A full-time job with one employer has been considered the norm for decades, but the number of people identifying as independent workers continues to increase.
- What are examples of jobs that are gig, freelance, or temporary work?
- Would you ever consider gig, freelance, or temporary work? Describe the type of role that you would be interested in.
- Independent workers report higher economic anxiety than full-time workers. Why do you think this is the case?
Behind the numbers (McKinsey):
“In the working world, a full-time job with one employer has been considered the norm for decades, but this model fails to describe how a significant share of the U.S. workforce makes a living. In the latest iteration of McKinsey’s American Opportunity Survey (AOS), a remarkable 36 percent of employed respondents—equivalent to 58 million Americans when extrapolated from the representative sample—identify as independent workers. This figure represents a notable increase since we estimated the U.S. independent workforce in 2016 at 27 percent of the employed population.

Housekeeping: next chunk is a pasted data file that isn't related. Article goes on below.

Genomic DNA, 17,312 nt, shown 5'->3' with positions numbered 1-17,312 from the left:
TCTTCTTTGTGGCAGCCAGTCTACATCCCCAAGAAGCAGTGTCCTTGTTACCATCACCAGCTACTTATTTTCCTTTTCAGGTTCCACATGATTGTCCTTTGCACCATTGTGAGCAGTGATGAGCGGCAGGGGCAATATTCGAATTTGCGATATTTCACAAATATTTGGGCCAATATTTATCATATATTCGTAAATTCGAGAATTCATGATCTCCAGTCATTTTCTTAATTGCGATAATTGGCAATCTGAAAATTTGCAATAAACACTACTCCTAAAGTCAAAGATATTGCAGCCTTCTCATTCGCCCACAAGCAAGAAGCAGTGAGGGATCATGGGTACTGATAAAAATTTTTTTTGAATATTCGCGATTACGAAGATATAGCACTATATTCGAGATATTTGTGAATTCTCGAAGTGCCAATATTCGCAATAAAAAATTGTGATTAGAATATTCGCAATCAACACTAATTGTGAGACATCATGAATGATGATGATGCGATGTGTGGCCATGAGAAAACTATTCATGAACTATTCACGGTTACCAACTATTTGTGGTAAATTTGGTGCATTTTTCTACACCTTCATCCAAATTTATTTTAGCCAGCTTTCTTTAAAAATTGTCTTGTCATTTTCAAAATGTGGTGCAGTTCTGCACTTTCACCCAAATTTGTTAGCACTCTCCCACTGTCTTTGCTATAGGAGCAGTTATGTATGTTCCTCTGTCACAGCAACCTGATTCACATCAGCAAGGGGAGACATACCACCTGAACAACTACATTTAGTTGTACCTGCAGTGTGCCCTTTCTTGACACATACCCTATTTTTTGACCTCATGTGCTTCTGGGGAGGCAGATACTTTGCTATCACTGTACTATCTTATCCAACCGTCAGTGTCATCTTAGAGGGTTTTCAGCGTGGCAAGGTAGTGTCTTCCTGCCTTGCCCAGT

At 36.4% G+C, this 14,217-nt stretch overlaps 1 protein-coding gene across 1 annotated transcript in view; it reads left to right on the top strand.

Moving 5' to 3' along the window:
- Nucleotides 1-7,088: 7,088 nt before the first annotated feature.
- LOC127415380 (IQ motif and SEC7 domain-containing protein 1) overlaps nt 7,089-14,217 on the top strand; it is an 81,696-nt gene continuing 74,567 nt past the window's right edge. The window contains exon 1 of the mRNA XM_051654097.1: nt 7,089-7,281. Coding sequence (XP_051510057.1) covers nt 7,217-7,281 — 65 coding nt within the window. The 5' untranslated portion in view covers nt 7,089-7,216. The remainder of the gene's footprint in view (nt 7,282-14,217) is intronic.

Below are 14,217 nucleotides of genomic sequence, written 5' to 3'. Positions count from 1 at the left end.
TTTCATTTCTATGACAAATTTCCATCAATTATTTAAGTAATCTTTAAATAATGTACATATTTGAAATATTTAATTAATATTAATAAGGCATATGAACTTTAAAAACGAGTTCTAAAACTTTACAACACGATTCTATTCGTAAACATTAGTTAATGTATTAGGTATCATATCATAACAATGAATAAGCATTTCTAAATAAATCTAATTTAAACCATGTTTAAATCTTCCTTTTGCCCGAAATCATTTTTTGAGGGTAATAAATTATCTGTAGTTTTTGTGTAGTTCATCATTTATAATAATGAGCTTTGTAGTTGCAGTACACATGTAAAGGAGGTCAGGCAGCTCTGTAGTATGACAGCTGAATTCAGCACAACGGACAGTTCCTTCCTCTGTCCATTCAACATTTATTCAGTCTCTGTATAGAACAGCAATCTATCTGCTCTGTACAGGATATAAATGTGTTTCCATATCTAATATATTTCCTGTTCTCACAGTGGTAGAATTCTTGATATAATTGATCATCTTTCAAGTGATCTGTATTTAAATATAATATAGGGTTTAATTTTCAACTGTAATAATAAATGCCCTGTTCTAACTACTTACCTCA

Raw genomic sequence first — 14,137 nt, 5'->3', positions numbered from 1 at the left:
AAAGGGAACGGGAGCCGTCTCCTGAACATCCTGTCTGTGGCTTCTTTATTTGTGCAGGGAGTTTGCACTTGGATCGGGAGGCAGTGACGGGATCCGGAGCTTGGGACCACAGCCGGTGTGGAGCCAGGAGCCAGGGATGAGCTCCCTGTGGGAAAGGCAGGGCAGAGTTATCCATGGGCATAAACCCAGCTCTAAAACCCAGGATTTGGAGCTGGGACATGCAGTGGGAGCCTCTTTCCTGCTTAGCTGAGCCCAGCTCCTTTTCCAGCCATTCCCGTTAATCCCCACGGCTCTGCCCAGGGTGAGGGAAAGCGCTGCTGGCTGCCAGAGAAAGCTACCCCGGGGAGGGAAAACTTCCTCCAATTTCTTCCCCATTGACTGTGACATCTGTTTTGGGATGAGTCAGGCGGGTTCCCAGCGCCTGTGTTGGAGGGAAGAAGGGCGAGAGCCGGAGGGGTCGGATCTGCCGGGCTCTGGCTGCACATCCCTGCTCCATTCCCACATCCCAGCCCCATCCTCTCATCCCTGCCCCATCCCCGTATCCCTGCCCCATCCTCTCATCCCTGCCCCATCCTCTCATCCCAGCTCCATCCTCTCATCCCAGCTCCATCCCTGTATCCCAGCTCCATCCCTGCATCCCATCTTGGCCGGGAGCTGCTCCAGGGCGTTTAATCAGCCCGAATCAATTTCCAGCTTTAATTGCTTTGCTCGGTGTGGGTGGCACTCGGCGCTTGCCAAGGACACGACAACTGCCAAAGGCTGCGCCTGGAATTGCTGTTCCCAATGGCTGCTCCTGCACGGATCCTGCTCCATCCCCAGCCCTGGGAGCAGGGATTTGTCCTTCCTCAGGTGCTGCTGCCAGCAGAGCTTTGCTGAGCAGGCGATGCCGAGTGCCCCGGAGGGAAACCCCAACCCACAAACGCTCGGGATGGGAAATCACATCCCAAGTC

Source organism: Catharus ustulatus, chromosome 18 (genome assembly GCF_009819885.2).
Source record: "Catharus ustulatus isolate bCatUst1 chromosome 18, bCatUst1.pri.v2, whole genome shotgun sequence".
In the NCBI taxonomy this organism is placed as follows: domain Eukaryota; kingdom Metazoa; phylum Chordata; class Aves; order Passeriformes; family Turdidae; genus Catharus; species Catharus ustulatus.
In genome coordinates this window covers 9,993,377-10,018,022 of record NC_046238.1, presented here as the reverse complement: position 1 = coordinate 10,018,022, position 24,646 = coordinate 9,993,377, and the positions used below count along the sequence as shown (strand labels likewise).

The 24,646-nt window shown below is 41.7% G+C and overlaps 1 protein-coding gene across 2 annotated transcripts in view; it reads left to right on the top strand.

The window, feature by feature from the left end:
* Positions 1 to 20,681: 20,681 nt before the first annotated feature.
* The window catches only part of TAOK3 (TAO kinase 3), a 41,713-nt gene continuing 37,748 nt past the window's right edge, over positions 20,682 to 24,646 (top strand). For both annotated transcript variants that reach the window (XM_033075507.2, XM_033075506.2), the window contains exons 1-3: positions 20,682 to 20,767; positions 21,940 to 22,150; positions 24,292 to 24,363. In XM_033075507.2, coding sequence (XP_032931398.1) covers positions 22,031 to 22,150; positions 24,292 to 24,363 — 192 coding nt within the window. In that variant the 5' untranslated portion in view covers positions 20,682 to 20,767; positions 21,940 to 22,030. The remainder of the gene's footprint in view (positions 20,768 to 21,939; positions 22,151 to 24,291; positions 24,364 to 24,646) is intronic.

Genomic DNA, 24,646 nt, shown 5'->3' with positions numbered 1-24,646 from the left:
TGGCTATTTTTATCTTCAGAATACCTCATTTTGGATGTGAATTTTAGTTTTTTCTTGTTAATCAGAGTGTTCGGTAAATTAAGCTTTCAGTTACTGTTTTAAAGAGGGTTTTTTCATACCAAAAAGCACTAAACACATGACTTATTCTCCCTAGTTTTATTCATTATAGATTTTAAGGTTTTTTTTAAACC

Independent workers perform many types of jobs, including working a short-term placement through a temporary agency, tutoring, driving passengers, delivering food or other products, short-term renting personal property, creative jobs such as acting or writing, and substitute teaching. In our survey, we counted anyone who identified as a contract, freelance, temporary, or gig worker as an independent worker.1 In some cases, respondents hold full-time jobs but also engage in a “side hustle.”
Want to experience what it’s like to have one of the more popular gig economy jobs? Find out with this Uber driver simulation.
Attend NGPF Professional Developments and earn Academy Credits on your own time! Check out NGPF On-Demand modules!